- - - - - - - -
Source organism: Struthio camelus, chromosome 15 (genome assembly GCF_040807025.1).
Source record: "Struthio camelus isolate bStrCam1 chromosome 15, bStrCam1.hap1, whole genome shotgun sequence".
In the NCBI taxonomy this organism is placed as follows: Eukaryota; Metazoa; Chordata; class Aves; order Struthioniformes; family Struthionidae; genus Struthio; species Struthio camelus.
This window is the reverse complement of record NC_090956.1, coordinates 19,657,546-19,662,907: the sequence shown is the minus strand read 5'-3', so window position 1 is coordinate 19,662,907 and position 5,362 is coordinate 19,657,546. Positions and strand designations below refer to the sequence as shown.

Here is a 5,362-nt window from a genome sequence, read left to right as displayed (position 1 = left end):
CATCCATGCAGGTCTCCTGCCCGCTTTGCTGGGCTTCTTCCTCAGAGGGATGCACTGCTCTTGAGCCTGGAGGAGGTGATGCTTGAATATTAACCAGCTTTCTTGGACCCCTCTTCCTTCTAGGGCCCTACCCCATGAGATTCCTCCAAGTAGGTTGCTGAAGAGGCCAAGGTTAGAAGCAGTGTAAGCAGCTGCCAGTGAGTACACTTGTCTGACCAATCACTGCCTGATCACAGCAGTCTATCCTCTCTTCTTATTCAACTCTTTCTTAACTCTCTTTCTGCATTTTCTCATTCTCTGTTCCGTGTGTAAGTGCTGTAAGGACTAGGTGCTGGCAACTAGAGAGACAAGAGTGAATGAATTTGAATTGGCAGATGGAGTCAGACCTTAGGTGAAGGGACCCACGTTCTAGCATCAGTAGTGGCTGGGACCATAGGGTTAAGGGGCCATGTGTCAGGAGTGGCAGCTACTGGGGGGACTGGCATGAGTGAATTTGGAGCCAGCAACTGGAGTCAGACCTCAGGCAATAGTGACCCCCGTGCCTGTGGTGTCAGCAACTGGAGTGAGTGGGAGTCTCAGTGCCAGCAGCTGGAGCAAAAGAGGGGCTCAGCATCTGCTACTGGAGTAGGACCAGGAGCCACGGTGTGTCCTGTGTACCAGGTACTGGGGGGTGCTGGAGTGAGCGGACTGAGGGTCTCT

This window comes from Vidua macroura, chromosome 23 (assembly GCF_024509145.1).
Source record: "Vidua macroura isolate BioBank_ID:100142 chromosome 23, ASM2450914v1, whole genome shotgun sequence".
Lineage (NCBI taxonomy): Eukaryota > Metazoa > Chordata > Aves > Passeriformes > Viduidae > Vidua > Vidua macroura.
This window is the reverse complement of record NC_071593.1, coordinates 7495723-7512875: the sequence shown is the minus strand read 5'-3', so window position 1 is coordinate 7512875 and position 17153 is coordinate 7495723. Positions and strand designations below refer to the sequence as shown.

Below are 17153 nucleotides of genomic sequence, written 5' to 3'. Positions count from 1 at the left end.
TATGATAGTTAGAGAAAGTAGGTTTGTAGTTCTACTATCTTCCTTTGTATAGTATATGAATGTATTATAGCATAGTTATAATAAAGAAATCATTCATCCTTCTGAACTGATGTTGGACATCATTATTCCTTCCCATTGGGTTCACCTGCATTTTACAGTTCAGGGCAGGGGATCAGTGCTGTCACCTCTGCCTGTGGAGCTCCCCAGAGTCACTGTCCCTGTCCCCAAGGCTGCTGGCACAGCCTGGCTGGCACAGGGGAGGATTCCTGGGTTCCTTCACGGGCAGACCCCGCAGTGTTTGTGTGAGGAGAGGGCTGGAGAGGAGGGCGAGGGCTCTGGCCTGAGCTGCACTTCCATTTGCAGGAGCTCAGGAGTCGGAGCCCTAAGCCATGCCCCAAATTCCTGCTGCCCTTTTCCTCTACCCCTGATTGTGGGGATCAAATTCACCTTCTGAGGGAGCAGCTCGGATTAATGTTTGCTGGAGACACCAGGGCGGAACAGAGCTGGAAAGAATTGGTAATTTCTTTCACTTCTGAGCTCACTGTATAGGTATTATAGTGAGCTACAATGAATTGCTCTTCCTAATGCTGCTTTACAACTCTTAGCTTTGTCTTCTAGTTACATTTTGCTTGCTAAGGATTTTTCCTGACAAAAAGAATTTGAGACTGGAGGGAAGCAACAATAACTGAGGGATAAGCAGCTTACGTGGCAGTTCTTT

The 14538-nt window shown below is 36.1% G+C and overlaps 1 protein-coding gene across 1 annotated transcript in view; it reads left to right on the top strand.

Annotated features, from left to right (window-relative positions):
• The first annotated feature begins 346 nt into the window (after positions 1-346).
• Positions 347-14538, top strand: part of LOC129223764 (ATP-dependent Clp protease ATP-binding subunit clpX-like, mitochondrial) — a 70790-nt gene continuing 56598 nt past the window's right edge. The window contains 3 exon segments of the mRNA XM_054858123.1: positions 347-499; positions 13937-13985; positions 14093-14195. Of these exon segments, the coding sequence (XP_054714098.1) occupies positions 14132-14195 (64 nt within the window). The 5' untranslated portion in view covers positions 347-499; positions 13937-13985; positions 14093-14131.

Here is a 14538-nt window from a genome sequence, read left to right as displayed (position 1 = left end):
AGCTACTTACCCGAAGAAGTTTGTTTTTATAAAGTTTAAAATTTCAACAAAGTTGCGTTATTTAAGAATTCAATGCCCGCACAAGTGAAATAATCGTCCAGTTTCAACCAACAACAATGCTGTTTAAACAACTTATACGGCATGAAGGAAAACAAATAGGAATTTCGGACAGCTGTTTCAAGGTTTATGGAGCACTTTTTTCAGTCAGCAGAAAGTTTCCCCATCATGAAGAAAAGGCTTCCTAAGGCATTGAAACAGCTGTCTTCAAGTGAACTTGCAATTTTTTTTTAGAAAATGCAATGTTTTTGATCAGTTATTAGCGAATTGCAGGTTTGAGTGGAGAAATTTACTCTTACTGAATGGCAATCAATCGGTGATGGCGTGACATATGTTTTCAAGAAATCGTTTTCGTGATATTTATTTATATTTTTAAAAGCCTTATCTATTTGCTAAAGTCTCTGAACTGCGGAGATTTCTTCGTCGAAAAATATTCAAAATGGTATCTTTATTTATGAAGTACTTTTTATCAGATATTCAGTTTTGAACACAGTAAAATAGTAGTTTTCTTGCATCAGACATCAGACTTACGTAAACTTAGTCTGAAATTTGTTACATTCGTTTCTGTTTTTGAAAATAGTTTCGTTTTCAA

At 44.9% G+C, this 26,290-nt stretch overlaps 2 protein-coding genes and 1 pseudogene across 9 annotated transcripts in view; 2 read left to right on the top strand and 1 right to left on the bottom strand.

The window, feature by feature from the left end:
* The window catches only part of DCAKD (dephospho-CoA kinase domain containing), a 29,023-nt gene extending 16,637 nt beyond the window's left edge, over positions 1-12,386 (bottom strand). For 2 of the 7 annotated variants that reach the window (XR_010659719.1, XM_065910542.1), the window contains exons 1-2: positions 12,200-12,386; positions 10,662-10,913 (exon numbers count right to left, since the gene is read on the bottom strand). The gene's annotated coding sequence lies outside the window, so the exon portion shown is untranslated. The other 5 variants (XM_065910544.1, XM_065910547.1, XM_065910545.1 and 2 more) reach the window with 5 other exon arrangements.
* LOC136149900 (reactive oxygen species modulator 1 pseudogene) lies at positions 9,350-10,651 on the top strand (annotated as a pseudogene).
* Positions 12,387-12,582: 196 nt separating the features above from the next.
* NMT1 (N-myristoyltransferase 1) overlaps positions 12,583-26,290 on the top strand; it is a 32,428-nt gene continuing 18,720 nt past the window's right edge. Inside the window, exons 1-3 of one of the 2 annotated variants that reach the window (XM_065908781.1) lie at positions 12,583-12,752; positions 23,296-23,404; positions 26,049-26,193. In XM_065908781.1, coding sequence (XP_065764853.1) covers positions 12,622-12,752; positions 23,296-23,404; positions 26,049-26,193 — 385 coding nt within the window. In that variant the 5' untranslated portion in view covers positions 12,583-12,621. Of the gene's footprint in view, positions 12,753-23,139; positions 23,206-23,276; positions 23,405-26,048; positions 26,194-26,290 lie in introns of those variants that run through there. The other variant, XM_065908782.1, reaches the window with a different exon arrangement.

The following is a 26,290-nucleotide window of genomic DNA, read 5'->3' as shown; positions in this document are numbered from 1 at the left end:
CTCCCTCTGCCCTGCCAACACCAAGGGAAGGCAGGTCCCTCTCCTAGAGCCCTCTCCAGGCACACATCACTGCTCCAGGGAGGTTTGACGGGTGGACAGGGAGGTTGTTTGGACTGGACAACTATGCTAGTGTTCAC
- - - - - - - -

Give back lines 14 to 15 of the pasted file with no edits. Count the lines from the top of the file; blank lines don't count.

Annotated features, from left to right (window-relative positions):
• The first annotated feature begins 346 nt into the window (after positions 1-346).